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Tax incentive program remains untapped (7/03)

The scientific research and experimental development tax incentive program (SR&ED) can be considered a bottomless pit, says a federal scientist.

The scientific research and experimental development tax incentive program (SR&ED) can be considered a bottomless pit, says a federal scientist. The program remains underutilized by companies active in scientific development since many are unaware of its existence or how to apply for such programming, he adds.

“It is Canada’s single largest source of finance in the industry research and development,” Dr. Basu Gantotti, national technology sector specialist for plant, agriculture and forestry at the Canada Customs and Revenue Agency says.

The program was developed to assist all industry sectors in R&D so they can in turn improve their global competitiveness.

“Companies with a high growth rate seem to correlate directly with R&D activities,” Gantotti says.

Approximately 11,000 companies make use of the program, however, a lot more could capitalize on the incentives, Gantotti says.

There is no cap on the program. Right now approximately $1.5 billion is given as cash refunds and tax credits, Gantotti says.

“It is hard to believe that Revenue Canada hands out that kind of money to companies,” Gantotti says.

By meeting the program requirements, organizations could be entitled to write off 100 per cent of the R&D expenses they have incurred, while actively contributing to R&D and education, Gantotti says.

In addition, small companies receive up to 35 per cent of their investment back.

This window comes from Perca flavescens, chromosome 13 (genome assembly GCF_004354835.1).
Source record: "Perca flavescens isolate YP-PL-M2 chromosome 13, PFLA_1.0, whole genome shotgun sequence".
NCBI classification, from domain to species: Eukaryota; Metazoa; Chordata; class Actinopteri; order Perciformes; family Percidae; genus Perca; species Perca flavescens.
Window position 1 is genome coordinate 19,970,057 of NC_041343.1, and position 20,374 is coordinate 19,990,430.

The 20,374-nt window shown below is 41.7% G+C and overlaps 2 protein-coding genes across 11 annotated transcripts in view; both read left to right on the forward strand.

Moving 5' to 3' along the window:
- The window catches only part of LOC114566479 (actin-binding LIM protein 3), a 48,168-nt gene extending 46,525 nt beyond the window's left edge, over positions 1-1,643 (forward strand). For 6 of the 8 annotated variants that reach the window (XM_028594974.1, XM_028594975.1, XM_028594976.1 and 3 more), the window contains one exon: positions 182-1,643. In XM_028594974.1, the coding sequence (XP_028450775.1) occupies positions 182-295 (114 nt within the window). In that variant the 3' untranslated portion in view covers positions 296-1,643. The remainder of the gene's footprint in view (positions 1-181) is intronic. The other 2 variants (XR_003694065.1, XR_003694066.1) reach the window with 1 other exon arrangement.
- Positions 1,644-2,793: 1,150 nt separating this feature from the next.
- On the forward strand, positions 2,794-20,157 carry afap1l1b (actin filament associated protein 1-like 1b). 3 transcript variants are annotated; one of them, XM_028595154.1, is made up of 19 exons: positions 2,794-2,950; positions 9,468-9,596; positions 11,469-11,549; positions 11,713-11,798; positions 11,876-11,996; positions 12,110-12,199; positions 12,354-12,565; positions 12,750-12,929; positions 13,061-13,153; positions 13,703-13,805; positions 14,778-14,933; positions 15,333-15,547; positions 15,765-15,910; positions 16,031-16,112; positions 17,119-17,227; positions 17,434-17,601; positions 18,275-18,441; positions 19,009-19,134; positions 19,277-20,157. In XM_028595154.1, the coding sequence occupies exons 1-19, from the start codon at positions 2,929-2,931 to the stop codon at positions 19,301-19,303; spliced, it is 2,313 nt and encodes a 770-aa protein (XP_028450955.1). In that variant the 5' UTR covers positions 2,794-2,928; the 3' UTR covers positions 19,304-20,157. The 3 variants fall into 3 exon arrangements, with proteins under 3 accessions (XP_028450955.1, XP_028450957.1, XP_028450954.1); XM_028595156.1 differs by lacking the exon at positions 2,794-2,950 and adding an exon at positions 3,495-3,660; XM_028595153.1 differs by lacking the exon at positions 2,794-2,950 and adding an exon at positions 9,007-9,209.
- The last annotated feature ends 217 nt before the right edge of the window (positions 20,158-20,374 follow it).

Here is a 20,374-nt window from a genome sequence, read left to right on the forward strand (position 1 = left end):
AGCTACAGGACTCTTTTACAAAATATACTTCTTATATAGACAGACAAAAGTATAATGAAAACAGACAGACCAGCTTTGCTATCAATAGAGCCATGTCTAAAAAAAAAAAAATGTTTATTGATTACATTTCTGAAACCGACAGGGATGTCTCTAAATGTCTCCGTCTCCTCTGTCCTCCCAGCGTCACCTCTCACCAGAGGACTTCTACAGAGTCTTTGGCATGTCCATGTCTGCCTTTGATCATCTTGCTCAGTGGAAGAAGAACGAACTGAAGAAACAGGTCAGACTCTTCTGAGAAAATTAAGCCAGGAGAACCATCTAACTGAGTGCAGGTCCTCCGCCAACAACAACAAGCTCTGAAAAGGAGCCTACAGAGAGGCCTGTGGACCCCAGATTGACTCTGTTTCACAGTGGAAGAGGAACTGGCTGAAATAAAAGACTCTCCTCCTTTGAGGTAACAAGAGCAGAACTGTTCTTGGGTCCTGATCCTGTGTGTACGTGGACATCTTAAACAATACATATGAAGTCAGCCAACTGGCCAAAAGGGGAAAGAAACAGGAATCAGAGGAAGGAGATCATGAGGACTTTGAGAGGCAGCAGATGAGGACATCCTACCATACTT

“You get a cheque back from Revenue Canada,” he says.

Large companies or multi-nationals receive 20 per cent back in the form of tax credits.

For example, for every $100,000 a company spends on new research and development, they receive $24,000 to 25,000 net benefit.”

There are three categories in which different organizations can access the incentive program.

The first is the basic research incentive, which applies to institutions attempting to explore some research and development areas.

The second is applied research where organizations are required to be specific in the research developments.

The third is called experimental development. This is mostly conducted by the industries, Gantotti says. For example, medicinal plants growing throughout Canada can be considered a biotechnological development. In order to find out how to use plant properties for health purposes, how to harvest, market and ultimately profit from them, companies require funds. That is where SR&ED program assists organizations, Gantotti explains.

Companies also wanting to enhance existing products can also take advantage of the incentive.

“Anything you do to achieve your business goals in terms of developing or advancing technology, you qualify for this program,” Gantotti says. It is easy to qualify for the program, he adds.

“You have to be in Canada. As long as you are present in Canada, spend money in Canada, and do the work in Canada, you qualify.”

The definition of R&D and education is as follows, Gantotti explains.

“It is the systematic investigation or research carried out in science or technology, by means of experimental analogy.”

Companies doing this in partnership with qualified people, and with the intention of making scientific or technological advancements, will be considered in the application process.

However, many Canadian companies are not familiar with the SR&ED development program.

“A lot of forest groups, including the ones in bio-products, do not think for a moment they are doing research and development. You must recognize your own work and see how you can explore this program to help you financially with R&D activities.”

Gantotti explains Canadian tax dollars are funding the program, so that innovative ideas can spring into viable jobs.